Despite the obvious difficulty in acquiring such vast swaths of land, the Princeton study got significant media attention, including a favorable piece in the New York Times, which called it “at once optimistic and sobering,” adding that the report’s conclusions seem “technically feasible and affordable(9).”
Top officials in the Biden administration are also forecasting huge increases in renewables. In March, Energy Secretary Jennifer Granholm said, “We have to add hundreds of gigawatts to the grid over the next four years. It’s a huge amount. And there’s so little time(10).”
Regardless of which academic, political or economic scenario is considered, it’s clear any attempt to convert the entire domestic electric grid — not to mention the entire economy — to run solely on renewables will require covering vast territories with oceans of solar panels and forests of giant wind turbines. Further, that effort will have to occur at the same time that rural politicians and landowners across the U.S. are fighting against the encroachment of large-scale renewable energy projects.
These land-use conflicts are the binding constraint on wind and solar energy expansion and they are slowing or stopping these developments all over the country. Since 2015, according to published media stories, about 300 government entities have moved to reject or restrict wind energy projects (See Figure 1).
Among the recent examples of the backlash against wind energy: On April 7, the planning board in the town of Foster, R.I., voted 5-1 to ban wind turbines. The board took action after hearing from residents of the nearby town of Portsmouth who had turbines built near their homes. According to an April 14 article by Jaquelyn Moorehead, a reporter for The Valley Breeze newspaper, the Portsmouth residents warned the board “about their experiences, complaining about constant noise disturbances, vibrations, and loss in home values from turbines in their neighborhood.”
The ban in Foster reflects the broader backlash against Big Wind. Objections to large-scale renewable energy projects include concerns about negative health effects from the noise generated by wind turbines, reductions in property values, protection of existing view sheds, and potential loss of tourism.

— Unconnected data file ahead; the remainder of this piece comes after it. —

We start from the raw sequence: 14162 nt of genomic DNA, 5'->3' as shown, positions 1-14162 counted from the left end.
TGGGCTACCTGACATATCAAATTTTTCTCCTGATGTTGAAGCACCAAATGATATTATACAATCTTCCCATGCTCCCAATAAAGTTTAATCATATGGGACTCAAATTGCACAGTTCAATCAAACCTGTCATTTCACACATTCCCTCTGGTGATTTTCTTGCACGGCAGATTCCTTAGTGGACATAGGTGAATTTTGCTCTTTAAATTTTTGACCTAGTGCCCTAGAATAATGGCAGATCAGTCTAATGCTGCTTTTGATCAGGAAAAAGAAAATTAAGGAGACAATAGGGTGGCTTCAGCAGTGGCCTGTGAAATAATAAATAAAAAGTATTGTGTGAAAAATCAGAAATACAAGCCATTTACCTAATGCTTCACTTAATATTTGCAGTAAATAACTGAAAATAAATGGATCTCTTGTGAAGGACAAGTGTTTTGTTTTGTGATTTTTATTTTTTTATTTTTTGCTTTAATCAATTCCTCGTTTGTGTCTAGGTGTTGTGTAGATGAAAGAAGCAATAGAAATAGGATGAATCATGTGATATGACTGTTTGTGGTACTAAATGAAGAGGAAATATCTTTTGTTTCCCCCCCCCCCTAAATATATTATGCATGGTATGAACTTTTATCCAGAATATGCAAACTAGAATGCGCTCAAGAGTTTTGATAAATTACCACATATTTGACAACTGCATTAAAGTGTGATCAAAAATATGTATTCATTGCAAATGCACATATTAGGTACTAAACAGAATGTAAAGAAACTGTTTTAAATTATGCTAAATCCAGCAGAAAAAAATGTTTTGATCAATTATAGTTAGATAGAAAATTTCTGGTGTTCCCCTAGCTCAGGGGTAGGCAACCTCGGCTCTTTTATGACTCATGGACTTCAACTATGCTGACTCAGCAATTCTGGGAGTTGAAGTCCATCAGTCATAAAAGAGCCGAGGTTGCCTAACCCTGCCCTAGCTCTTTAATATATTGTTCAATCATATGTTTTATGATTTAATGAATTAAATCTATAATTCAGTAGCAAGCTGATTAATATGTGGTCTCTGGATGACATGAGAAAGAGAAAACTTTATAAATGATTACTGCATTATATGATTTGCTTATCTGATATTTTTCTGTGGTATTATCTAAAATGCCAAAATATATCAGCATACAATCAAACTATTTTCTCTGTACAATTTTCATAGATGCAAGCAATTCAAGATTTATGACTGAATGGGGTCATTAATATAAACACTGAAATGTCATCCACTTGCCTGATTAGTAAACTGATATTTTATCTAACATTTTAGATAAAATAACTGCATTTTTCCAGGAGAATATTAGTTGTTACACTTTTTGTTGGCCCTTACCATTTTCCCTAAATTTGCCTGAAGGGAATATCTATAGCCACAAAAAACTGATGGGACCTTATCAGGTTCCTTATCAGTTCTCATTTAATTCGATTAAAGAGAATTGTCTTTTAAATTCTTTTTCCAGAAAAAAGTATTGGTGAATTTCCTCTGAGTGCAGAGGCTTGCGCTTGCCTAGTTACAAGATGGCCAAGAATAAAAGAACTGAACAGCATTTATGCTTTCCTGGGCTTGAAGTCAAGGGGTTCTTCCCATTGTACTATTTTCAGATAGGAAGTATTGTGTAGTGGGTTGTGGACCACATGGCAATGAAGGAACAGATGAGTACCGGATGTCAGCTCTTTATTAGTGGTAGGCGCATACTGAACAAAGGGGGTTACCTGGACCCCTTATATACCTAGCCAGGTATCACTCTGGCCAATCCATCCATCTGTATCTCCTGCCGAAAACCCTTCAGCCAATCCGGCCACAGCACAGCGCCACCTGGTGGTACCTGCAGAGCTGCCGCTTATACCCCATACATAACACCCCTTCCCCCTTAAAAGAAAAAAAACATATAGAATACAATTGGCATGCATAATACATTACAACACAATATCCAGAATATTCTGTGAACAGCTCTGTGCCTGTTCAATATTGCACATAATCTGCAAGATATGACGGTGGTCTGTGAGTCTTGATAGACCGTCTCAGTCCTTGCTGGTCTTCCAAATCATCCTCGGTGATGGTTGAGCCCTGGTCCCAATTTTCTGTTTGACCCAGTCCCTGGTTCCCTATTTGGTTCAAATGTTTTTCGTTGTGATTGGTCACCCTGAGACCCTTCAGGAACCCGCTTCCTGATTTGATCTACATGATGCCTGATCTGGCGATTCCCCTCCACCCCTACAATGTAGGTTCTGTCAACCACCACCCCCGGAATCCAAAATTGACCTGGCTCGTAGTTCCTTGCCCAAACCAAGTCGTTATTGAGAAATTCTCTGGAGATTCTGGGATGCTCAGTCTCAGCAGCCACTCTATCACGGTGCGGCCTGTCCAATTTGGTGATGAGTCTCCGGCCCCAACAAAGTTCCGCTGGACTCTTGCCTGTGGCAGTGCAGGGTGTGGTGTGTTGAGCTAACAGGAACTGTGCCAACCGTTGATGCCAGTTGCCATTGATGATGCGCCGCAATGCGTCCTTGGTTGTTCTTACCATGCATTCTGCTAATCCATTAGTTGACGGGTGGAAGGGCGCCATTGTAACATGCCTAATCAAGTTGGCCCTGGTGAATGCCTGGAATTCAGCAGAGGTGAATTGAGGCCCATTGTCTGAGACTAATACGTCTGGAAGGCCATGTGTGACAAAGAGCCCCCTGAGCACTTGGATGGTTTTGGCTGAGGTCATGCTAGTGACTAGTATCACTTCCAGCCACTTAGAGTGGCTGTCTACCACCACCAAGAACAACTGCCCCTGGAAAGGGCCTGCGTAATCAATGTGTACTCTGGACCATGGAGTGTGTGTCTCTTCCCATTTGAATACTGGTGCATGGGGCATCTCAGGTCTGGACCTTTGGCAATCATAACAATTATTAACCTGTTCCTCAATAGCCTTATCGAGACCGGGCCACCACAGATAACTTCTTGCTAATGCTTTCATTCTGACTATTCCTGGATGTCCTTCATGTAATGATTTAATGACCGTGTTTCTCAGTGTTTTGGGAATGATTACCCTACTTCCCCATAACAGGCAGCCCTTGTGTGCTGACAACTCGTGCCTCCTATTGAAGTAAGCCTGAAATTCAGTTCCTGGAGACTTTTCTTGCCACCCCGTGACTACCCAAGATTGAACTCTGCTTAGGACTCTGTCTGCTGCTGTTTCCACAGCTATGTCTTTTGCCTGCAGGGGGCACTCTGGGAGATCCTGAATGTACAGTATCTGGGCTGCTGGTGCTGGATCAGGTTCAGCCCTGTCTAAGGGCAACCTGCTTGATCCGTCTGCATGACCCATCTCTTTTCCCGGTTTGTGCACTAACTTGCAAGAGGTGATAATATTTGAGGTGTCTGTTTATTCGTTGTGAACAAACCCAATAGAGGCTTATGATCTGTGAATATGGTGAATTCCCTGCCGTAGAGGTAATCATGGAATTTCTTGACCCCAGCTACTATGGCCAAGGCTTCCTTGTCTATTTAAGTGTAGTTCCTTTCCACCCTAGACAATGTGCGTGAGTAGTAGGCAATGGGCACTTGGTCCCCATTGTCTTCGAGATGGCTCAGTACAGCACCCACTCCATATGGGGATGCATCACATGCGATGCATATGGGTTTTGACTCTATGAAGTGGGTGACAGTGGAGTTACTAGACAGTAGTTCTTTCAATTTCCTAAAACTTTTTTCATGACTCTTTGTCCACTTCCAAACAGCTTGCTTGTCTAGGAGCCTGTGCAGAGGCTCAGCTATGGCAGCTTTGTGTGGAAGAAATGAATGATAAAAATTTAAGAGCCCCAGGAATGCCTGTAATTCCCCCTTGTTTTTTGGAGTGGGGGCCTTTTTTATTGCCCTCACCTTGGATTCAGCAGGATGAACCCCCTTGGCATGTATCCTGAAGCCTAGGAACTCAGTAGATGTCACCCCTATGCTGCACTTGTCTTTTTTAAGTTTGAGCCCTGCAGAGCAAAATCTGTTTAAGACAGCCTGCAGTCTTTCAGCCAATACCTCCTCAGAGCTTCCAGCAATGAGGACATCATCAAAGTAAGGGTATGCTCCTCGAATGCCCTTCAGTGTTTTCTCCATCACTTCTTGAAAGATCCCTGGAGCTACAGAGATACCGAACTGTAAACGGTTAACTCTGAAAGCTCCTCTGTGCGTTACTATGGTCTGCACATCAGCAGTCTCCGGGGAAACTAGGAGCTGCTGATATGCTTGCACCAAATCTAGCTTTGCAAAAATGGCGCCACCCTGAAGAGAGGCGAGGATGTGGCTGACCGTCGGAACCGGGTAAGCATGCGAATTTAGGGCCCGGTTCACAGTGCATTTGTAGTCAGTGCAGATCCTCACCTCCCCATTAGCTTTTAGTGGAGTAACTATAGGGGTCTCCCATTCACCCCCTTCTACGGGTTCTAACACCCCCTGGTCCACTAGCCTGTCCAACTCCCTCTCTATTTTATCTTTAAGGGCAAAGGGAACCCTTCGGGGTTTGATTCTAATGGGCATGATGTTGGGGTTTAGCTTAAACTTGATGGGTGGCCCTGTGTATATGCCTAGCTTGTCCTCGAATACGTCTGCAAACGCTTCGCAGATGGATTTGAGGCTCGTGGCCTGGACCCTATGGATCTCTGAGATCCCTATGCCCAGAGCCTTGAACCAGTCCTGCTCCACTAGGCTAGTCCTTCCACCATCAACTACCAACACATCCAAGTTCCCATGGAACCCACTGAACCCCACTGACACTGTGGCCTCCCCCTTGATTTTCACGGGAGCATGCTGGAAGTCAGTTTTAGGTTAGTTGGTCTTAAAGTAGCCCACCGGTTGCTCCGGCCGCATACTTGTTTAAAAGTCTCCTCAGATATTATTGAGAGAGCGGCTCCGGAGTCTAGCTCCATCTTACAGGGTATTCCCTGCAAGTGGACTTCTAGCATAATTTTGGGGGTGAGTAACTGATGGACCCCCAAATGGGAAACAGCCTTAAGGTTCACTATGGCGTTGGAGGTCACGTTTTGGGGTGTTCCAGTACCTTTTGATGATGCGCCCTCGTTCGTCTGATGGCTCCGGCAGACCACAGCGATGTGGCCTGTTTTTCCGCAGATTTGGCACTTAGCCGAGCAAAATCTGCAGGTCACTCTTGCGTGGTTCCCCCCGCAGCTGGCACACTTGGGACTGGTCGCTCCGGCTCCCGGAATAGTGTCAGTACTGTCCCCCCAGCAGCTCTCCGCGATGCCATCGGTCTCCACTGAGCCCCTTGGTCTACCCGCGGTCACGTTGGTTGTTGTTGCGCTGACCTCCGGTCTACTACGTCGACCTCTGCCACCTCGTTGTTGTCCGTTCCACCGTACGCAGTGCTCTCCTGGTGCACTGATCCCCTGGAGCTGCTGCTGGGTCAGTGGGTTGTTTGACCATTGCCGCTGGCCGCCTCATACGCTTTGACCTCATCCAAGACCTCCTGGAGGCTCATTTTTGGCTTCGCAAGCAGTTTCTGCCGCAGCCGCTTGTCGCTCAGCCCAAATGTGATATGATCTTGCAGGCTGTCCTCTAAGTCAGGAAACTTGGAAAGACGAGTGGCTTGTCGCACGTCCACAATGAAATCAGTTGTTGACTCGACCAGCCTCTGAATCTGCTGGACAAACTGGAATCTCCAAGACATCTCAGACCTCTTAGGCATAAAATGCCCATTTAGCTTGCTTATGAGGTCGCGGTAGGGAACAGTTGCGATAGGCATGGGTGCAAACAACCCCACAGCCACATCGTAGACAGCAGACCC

These conflicts, seldom covered by major media outlets, provide a stark example of the urban-rural divide. They are also a harbinger of future fights
as environmental groups, renewable energy companies, and their allies in state and federal governments continue pushing for dramatic increases in renewable energy, and slashing (or banning) the use of coal, oil, and natural gas.
Land use battles are occurring in states with some of America’s most ambitious renewable energy goals. For instance, New York has a 70 percent renewable electricity mandate by 2030, but the backlash in the state has been so widespread that Gov. Andrew Cuomo recently pushed through a measure that allows the state to override local governments when siting energy projects(11).
Connecting lots of wind and solar to the grid also requires appropriating land for transmission projects. According to the National Renewable Energy Laboratory, converting the domestic electric grid to run on renewables will require roughly doubling the amount of high-voltage transmission capacity in the U.S. At present, the U.S. has about 240,000 miles of high-voltage transmission(12). Therefore, renewables conversion means adding enough high-voltage transmission lines to circle the Earth about 10 times(13).